In this Oct. 25, 2019, photo, pickup trucks line up to be loaded onto a cargo plane at the Kobani Landing Zone (KLZ), part of  coalition forces' withdrawal from northern Syria.

In this Oct. 25, 2019, photo, pickup trucks line up to be loaded onto a cargo plane at the Kobani Landing Zone (KLZ), part of coalition forces' withdrawal from northern Syria. U.S. Army Reserve / Staff Sgt. Joshua Hammock via AP

Betraying The Kurds Makes Things Harder for US Operators Everywhere

It will henceforth be much more difficult for U.S. combat forces and advisors to get help from local partners around the world.

Trust is a powerful commodity that has saved many lives in shadowy battlefields across the Middle East. But it takes a long time to build and can be gone in an instant. The abrupt withdrawal from Syria and cynical disregard for the Kurds’ contribution to the ISIS fight will undermine that trust and put U.S. forces and their missions at risk.

For nearly 20 years — from the invasion of Afghanistan and the hunt for Osama Bin Laden to the conflicts in Libya, Yemen, Iraq and Syria — combat advisors and special operators have been working closely with local forces on the ground in difficult and dangerous situations. 

These “by-with-through” missions often required U.S. advisors and special operators to entrust their lives to non-state partners. Small U.S. teams have routinely worked alone and unafraid among Afghan or Syrian militiamen far from U.S. bases and beyond the range of air support and quick-reaction forces. 

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Local partners have protected bases and fought alongside U.S. forces. They have collected intelligence and served as interpreters on missions where communicating with the people was critical. In the rare instances when these forces turned on their advisors, the consequences were catastrophic for the Americans involved. 

As U.S. troops and their partners fought together, they built trust-based relationships that are not only a natural outgrowth of shared experiences in dangerous situations but are also necessary for survival when effectively operating behind enemy lines. 

One of the greatest advantages of U.S. service members is their ability to see the good in people despite cultural barriers and to harness that for the good of the mission and the country. They have managed to build common cause and make and keep friends even when interests diverged. 

Some have been clear-eyed about the motives of local interlocutors, while others have been somewhat naïve. But had they subscribed to the mobster-like, wholesale cynicism that pervades White House policy at the moment, the entire by-with-through concept would have been untenable.   

As an advisor to U.S. forces in far-flung areas of Afghanistan, I have been in on patrols where my safety depended on militias partnered with U.S. forces. I have been on bases where local Afghans guarded the perimeter. And I have slept soundly in villages in contested areas where small U.S. teams relied almost entirely on the good will of local fighters. The successful teams (and the ones whose areas were most secure) were those that built relationships based on trust and never took their friends for granted.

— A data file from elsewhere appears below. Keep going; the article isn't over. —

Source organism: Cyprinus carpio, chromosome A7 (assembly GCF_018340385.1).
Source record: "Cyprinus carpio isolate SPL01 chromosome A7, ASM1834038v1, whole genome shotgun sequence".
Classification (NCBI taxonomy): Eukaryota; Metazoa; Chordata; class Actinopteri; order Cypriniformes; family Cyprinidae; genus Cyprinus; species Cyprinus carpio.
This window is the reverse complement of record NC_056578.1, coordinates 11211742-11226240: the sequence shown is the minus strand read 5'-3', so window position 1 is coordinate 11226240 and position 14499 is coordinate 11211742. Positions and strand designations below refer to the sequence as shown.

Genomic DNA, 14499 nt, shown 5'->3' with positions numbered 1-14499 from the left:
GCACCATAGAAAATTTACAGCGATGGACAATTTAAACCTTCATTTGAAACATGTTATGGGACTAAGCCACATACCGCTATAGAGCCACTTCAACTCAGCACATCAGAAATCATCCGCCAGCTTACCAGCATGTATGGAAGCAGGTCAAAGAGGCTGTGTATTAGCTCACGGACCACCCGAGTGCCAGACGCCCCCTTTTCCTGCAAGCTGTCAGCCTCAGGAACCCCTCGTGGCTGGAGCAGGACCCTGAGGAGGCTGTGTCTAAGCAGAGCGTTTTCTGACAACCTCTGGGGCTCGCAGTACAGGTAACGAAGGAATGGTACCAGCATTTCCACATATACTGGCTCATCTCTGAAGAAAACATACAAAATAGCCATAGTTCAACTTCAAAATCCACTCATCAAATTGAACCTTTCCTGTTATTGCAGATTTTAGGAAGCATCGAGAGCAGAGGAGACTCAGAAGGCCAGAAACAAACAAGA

U.S. troops — backed up by leaders in Washington — have for years made promises to their local partners in order to raise militias, cement relationships and lead effective action against terrorists. For a long time, the United States made concerted, though not always successful, efforts to make good on these promises and to stand by partner forces that have played key roles in critical missions and saved the lives of U.S. personnel.

The sudden withdrawal from Syria, the openly callous disregard for long-standing relationships with Kurdish forces on the ground, and the cynical talk about taking Syrian oil as if that were the objective all along, will undermine the credibility of these promises in the future. It will be more difficult for U.S. military advisors and special operators to find willing local allies and to build the trust necessary to aggressively prosecute threats to America and survive in places where a heavy U.S. footprint is not possible. 

It is true that some of this trust has been based on promises that the United States would not be able to keep or on unrealistic hopes about U.S. support to causes that don’t comport with U.S. interests. The United States was never going to back Kurdish independence or stay in Syria forever. Local partners are aware of this reality, especially the Syrian Kurds whom western powers have left out in the cold many times.

Trust-based relationships have nonetheless been possible because local allies believed that the Americans they knew were people of honor who would not abandon them at the drop of a hat and would at least acknowledge their sacrifices and try to do the right thing. 

The open disavowal of U.S. obligations to Syrian Kurdish forces with so little effort to maintain even the veneer of an honorable end to U.S. support will undermine the trust of other local partners working with U.S. forces in battlefields across the region, including in Afghanistan, where the Taliban is on the march. It will also hinder U.S. forces in the future as they attempt to recruit local partners and entrust those forces with the success of critical missions — and with their lives.

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The opinions in this article are the author's and do not necessarily reflect those of his employers and affiliated organizations.